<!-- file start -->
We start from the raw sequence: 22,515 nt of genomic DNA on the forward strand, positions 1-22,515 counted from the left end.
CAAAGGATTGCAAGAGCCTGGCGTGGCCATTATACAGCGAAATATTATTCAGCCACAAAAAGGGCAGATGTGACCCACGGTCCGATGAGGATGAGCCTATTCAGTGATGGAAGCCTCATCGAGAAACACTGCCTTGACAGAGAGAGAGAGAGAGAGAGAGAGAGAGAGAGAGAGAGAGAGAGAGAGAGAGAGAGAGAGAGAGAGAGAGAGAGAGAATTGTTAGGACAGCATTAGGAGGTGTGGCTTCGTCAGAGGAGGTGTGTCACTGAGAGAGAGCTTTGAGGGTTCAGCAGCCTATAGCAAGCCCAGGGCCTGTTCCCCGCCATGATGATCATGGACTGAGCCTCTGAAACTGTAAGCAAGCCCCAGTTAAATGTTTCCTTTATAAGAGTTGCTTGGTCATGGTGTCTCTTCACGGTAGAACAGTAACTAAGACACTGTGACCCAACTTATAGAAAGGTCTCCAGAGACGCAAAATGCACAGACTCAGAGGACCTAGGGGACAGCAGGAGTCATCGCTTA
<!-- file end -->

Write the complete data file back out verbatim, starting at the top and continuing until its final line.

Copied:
We start from the raw sequence: 22,515 nt of genomic DNA on the forward strand, positions 1-22,515 counted from the left end.
CAAAGGATTGCAAGAGCCTGGCGTGGCCATTATACAGCGAAATATTATTCAGCCACAAAAAGGGCAGATGTGACCCACGGTCCGATGAGGATGAGCCTATTCAGTGATGGAAGCCTCATCGAGAAACACTGCCTTGACAGAGAGAGAGAGAGAGAGAGAGAGAGAGAGAGAGAGAGAGAGAGAGAGAGAGAGAGAGAGAGAGAGAGAGAGAGAGAATTGTTAGGACAGCATTAGGAGGTGTGGCTTCGTCAGAGGAGGTGTGTCACTGAGAGAGAGCTTTGAGGGTTCAGCAGCCTATAGCAAGCCCAGGGCCTGTTCCCCGCCATGATGATCATGGACTGAGCCTCTGAAACTGTAAGCAAGCCCCAGTTAAATGTTTCCTTTATAAGAGTTGCTTGGTCATGGTGTCTCTTCACGGTAGAACAGTAACTAAGACACTGTGACCCAACTTATAGAAAGGTCTCCAGAGACGCAAAATGCACAGACTCAGAGGACCTAGGGGACAGCAGGAGTCATCGCTTA